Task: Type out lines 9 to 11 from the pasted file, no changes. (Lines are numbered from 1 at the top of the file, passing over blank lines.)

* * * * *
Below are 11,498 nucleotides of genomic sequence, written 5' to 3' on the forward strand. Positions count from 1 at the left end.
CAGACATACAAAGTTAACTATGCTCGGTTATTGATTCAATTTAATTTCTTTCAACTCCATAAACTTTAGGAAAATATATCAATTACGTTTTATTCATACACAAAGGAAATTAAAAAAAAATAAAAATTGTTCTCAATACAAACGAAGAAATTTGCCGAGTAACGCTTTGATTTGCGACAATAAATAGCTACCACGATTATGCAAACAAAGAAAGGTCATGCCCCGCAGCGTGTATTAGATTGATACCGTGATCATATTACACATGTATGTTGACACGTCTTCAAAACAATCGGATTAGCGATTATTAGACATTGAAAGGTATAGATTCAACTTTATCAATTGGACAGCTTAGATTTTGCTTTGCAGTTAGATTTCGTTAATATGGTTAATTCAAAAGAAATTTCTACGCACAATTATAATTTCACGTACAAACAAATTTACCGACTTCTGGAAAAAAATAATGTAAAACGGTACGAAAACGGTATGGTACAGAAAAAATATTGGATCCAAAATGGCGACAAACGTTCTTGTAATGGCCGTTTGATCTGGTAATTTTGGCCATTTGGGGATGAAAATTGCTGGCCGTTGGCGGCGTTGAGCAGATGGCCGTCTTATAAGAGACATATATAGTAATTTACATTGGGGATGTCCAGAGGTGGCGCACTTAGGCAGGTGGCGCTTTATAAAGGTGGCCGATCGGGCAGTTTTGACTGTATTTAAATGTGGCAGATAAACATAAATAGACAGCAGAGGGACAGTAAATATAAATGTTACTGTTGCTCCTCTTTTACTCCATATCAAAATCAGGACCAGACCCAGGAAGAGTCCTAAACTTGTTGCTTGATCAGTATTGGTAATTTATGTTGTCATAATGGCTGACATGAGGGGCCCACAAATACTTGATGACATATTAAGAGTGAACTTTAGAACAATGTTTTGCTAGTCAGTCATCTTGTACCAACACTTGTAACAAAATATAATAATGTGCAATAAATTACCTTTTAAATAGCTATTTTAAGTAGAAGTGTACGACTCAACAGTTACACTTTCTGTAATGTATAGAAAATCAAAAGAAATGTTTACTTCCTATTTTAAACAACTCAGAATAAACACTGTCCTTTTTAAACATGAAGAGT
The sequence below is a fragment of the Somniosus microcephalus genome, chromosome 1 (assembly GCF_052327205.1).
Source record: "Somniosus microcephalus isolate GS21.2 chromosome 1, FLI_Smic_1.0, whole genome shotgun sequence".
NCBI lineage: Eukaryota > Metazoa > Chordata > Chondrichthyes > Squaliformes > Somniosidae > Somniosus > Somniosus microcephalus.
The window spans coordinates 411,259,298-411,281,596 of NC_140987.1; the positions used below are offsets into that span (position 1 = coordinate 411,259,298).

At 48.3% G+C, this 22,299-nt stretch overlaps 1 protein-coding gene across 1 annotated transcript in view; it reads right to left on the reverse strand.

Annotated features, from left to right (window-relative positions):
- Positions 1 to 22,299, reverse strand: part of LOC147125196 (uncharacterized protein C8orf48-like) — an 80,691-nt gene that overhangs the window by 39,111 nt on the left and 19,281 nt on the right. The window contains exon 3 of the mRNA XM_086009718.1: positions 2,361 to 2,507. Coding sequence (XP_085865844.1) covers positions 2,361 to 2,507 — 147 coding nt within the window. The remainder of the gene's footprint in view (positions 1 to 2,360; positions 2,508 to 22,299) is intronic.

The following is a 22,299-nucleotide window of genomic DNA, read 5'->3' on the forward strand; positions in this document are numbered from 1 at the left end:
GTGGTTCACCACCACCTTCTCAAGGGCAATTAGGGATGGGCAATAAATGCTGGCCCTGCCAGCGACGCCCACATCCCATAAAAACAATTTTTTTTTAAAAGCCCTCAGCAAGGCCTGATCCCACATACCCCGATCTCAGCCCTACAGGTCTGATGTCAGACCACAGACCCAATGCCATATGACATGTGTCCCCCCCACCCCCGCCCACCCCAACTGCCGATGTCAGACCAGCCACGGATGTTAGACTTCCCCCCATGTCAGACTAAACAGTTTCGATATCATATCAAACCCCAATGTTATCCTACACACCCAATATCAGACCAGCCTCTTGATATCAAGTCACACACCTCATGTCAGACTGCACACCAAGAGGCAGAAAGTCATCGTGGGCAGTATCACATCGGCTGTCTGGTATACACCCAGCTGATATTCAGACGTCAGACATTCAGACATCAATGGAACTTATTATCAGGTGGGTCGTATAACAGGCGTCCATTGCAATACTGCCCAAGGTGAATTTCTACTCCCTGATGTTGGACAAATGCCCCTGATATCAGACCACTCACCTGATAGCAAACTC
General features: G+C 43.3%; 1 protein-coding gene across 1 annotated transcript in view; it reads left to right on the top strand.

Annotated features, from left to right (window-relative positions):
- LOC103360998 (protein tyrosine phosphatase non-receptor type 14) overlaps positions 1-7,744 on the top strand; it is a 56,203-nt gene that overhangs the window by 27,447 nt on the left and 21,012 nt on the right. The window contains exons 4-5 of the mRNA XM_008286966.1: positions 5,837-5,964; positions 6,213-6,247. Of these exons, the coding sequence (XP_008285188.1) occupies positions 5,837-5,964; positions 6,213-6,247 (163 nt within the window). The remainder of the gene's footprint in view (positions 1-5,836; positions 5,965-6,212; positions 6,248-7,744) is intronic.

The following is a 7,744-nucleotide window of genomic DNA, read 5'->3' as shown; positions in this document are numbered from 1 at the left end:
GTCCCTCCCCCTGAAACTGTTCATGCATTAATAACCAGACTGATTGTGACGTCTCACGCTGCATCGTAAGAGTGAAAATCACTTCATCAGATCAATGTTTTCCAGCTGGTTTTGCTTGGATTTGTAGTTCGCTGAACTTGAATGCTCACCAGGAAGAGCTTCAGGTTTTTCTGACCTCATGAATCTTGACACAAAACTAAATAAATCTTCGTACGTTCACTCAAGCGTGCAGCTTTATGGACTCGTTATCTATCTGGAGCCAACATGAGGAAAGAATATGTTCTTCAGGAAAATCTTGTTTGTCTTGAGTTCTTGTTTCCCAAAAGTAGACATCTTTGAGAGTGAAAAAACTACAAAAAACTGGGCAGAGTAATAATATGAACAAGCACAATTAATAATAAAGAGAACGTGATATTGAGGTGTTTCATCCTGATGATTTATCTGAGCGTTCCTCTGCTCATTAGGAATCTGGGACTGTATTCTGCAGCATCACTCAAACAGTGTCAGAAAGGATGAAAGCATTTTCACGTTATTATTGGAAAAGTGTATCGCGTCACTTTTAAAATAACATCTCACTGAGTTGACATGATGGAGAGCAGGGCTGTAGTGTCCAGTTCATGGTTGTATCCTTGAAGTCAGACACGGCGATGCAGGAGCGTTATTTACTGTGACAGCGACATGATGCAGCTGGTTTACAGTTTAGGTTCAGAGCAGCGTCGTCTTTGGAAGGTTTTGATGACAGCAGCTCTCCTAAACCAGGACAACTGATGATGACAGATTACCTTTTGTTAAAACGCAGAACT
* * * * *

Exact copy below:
- Positions 1 to 22,299, reverse strand: part of LOC147125196 (uncharacterized protein C8orf48-like) — an 80,691-nt gene that overhangs the window by 39,111 nt on the left and 19,281 nt on the right. The window contains exon 3 of the mRNA XM_086009718.1: positions 2,361 to 2,507. Coding sequence (XP_085865844.1) covers positions 2,361 to 2,507 — 147 coding nt within the window. The remainder of the gene's footprint in view (positions 1 to 2,360; positions 2,508 to 22,299) is intronic.

The following is a 22,299-nucleotide window of genomic DNA, read 5'->3' on the forward strand; positions in this document are numbered from 1 at the left end:
GTGGTTCACCACCACCTTCTCAAGGGCAATTAGGGATGGGCAATAAATGCTGGCCCTGCCAGCGACGCCCACATCCCATAAAAACAATTTTTTTTTAAAAGCCCTCAGCAAGGCCTGATCCCACATACCCCGATCTCAGCCCTACAGGTCTGATGTCAGACCACAGACCCAATGCCATATGACATGTGTCCCCCCCACCCCCGCCCACCCCAACTGCCGATGTCAGACCAGCCACGGATGTTAGACTTCCCCCCATGTCAGACTAAACAGTTTCGATATCATATCAAACCCCAATGTTATCCTACACACCCAATATCAGACCAGCCTCTTGATATCAAGTCACACACCTCATGTCAGACTGCACACCAAGAGGCAGAAAGTCATCGTGGGCAGTATCACATCGGCTGTCTGGTATACACCCAGCTGATATTCAGACGTCAGACATTCAGACATCAATGGAACTTATTATCAGGTGGGTCGTATAACAGGCGTCCATTGCAATACTGCCCAAGGTGAATTTCTACTCCCTGATGTTGGACAAATGCCCCTGATATCAGACCACTCACCTGATAGCAAACTC